Tuesday24Sep 2019

Words of Memory and Hope: Young Writers’ Diaries of the Holocaust

Alexandra Zapruder in conversation with Peter Feigl

Tuesday, September 24, 2019 7:00 p.m. - 9:00 p.m.
2019-09-24 19:00 2019-09-24 21:00 America/Los_Angeles Words of Memory and Hope: Young Writers’ Diaries of the Holocaust MH CHAPMAN AUDITORIUM Memorial Hall Chapman Auditorium Ashley Bloomfield RodgersCenter@chapman.edu

Free to attend

MH CHAPMAN AUDITORIUM

Memorial Hall Chapman Auditorium

General Public

Everyone is welcome to attend

In this lecture, author Alexandra Zapruder shares the intensely personal writings of young diarists of the Holocaust. Some of the writers, who ranged in age from twelve to twenty-two, were refugees while others lived in hiding, passed as non-Jews, or were imprisoned in ghettos. Most of the diarists perished. We are honored that diarist Peter Feigl will be joining Ms. Zapruder in conversation following her lecture.

Alexandra Zapruder began her career as a member of the founding staff of the United States Holocaust Memorial Museum in Washington, D.C. where she served on the curatorial team that developed the museum’s exhibition for young visitors, Remember the Children, Daniel’s Story. A graduate of Smith College, Ms. Zapruder received her master’s degree in Education from Harvard University.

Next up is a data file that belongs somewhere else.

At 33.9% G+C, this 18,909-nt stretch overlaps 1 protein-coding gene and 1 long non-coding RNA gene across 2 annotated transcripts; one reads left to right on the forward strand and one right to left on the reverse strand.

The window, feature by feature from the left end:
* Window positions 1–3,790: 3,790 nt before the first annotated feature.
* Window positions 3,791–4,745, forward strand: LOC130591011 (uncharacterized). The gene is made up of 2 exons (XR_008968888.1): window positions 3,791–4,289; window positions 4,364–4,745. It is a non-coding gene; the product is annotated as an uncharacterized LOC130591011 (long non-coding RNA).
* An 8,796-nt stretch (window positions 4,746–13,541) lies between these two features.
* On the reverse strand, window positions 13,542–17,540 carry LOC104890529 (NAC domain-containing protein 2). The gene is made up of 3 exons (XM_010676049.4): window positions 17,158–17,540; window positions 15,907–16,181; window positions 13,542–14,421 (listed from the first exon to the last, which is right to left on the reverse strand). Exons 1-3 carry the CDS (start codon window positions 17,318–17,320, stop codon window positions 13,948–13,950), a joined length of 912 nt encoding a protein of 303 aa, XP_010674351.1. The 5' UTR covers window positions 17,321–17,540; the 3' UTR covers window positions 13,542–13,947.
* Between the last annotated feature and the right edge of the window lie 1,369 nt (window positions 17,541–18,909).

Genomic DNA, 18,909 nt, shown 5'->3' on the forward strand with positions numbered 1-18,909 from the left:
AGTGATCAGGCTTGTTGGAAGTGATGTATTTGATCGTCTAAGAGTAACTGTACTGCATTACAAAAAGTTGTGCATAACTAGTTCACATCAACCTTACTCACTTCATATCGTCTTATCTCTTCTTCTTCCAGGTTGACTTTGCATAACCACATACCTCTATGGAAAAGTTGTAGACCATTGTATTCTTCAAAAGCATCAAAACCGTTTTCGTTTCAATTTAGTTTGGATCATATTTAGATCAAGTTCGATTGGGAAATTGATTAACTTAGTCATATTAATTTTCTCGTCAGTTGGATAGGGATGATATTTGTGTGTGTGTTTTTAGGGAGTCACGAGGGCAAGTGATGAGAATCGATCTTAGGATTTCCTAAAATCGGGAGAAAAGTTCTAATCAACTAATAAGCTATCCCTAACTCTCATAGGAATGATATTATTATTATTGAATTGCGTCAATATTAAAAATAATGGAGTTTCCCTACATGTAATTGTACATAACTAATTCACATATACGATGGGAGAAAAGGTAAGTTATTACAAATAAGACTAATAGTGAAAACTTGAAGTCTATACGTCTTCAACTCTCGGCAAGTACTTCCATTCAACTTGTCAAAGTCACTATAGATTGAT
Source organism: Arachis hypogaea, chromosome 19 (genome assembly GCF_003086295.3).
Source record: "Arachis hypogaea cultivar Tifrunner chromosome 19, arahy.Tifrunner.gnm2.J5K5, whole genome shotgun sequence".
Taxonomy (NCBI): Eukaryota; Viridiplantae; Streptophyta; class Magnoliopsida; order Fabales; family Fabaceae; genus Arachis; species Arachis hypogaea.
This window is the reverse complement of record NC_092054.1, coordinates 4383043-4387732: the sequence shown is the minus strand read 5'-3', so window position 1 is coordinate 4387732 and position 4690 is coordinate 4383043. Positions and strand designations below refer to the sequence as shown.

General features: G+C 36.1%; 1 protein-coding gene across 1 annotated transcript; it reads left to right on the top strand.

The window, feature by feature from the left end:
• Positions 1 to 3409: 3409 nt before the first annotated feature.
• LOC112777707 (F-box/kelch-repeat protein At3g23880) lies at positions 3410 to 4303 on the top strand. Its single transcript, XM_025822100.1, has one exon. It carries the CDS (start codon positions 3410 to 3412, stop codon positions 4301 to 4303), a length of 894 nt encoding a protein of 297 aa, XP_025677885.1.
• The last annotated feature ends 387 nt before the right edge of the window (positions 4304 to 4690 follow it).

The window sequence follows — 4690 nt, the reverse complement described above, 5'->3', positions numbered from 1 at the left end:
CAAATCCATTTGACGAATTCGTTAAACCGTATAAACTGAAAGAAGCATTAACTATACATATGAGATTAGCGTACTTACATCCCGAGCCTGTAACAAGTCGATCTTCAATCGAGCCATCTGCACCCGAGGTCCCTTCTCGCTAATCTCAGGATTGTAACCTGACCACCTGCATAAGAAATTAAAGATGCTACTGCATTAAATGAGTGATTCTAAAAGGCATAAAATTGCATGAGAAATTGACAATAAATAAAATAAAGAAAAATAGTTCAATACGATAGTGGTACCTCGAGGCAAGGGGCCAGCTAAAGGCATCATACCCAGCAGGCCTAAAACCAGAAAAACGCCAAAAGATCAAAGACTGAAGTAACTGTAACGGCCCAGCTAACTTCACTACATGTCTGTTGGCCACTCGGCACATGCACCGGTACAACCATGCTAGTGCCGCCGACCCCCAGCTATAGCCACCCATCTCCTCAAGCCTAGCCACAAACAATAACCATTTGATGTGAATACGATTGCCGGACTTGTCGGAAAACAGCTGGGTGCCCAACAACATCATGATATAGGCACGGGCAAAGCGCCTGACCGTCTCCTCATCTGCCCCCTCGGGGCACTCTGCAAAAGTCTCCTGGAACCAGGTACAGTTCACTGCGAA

Salvaged Pages includes selections from fifteen diaries, ten of which had never been translated and published in English. Now in its second edition, the book received the National Jewish Book Award for 2001-2002. Ms. Zapruder is also the author of Twenty-Six Seconds: A Personal History of the Zapruder Film, which tells the story of her grandfather’s home movie of President Kennedy’s assassination.

Peter Feigl was born in Berlin, Germany and moved with his parents to Vienna in 1937. There he was baptized in the Catholic Church in the hope that it would shield him from the increasingly virulent antisemitism. In 1938, the family fled to Belgium and then to France where they were detained in Gurs as enemy aliens. His parents’ efforts to secure U.S. immigration visas failed and ultimately Peter’s parents were deported to Auschwitz. Orphaned, Peter began writing a diary dedicated to his parents that he hoped one day to share with them. He survived in hiding, for much of the time in Le Chambon and eventually in May 1944 reached neutral Switzerland. He emigrated to the United States in July 1946.